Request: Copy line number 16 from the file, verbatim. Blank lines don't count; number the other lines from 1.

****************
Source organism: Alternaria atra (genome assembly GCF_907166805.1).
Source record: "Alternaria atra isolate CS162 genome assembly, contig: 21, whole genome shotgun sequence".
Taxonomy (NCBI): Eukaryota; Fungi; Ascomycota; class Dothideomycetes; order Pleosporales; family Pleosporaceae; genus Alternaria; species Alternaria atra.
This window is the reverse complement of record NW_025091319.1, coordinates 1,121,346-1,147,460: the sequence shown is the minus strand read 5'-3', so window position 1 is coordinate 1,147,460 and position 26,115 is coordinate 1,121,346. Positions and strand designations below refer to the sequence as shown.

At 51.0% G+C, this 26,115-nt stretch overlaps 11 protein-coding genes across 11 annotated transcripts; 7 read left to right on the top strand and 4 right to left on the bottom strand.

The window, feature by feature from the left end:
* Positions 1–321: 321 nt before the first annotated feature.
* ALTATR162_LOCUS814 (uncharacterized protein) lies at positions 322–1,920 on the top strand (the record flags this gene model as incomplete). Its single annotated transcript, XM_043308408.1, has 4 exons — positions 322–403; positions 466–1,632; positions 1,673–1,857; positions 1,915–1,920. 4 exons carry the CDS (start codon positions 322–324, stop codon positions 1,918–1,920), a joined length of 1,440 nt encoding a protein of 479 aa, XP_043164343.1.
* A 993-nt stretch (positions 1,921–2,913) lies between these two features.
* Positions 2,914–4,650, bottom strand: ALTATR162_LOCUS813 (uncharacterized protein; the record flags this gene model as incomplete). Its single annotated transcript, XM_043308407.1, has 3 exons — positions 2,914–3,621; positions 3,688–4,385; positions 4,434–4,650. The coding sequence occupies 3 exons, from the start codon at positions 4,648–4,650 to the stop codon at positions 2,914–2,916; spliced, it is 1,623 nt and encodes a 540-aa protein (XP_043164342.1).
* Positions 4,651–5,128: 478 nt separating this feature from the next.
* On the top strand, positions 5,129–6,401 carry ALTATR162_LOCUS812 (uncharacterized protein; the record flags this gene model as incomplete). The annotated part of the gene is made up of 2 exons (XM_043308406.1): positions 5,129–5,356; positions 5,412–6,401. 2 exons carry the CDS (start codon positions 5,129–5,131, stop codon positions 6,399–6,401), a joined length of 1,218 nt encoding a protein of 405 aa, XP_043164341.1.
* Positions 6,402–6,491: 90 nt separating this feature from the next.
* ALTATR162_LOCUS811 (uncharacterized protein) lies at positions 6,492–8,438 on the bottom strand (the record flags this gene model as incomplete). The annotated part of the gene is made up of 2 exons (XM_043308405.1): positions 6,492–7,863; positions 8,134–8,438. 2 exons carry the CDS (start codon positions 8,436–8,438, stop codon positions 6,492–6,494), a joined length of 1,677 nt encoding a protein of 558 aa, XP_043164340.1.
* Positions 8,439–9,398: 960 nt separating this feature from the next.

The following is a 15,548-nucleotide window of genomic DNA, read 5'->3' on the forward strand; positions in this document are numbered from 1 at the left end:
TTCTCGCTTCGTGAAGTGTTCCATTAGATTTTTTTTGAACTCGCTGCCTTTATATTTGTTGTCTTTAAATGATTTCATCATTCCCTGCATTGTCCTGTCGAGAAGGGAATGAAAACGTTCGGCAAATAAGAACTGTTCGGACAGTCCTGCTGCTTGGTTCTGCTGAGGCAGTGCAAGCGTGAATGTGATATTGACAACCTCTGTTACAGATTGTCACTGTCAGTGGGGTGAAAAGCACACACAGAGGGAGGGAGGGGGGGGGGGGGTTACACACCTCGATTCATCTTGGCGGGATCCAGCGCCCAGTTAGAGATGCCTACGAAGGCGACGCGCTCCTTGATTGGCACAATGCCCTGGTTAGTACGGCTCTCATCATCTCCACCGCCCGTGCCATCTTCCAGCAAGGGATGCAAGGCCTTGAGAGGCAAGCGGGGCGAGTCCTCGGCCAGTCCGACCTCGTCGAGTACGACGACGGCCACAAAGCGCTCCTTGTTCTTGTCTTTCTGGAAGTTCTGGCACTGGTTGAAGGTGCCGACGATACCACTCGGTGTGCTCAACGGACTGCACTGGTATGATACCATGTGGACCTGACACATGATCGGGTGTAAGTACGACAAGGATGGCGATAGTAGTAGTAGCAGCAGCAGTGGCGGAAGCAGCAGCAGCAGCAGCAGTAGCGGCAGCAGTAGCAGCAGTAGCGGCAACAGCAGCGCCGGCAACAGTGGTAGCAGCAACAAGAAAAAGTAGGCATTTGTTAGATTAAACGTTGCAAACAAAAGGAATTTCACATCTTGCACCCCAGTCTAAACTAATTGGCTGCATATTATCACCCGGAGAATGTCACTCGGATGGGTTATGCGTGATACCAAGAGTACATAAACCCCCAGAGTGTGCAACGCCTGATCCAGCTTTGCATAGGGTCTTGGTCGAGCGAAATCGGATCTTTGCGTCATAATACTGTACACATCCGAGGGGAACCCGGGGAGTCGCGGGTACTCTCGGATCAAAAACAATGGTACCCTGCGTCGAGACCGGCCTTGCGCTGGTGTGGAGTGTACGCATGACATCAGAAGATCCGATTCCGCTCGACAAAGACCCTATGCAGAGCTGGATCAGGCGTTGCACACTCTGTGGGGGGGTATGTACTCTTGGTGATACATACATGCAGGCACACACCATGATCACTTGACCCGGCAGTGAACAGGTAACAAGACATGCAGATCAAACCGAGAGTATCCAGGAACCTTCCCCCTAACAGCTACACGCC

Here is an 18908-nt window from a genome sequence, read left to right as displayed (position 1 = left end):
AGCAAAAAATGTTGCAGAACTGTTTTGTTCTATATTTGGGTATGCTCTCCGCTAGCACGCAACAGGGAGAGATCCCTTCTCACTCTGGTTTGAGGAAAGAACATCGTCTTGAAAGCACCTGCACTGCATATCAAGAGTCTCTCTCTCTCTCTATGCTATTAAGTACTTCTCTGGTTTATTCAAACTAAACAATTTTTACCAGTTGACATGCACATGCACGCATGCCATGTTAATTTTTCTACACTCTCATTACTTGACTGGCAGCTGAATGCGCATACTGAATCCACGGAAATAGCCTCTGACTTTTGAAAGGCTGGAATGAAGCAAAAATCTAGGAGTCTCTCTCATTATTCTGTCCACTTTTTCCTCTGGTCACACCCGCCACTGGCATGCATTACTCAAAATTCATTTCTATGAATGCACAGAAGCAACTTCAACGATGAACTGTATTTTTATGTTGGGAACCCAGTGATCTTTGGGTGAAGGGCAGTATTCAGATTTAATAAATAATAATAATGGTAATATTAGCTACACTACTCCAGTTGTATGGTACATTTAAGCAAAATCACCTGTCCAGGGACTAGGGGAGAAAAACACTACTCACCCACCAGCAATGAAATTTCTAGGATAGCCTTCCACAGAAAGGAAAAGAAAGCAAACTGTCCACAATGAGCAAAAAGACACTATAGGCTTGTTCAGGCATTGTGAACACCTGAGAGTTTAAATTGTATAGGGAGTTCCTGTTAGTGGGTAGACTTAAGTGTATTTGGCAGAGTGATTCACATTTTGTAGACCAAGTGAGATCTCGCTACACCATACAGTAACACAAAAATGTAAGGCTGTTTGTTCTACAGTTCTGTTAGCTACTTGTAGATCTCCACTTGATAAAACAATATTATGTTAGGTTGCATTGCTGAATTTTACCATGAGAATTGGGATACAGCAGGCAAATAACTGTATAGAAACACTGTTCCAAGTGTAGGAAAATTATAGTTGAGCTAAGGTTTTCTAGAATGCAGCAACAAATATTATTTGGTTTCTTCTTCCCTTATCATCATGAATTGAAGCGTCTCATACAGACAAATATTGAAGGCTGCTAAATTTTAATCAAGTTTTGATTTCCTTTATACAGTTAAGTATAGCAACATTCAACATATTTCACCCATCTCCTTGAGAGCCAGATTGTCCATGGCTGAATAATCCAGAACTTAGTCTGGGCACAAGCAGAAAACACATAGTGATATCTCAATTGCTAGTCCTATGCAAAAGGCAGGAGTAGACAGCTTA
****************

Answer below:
The following is a 15,548-nucleotide window of genomic DNA, read 5'->3' on the forward strand; positions in this document are numbered from 1 at the left end: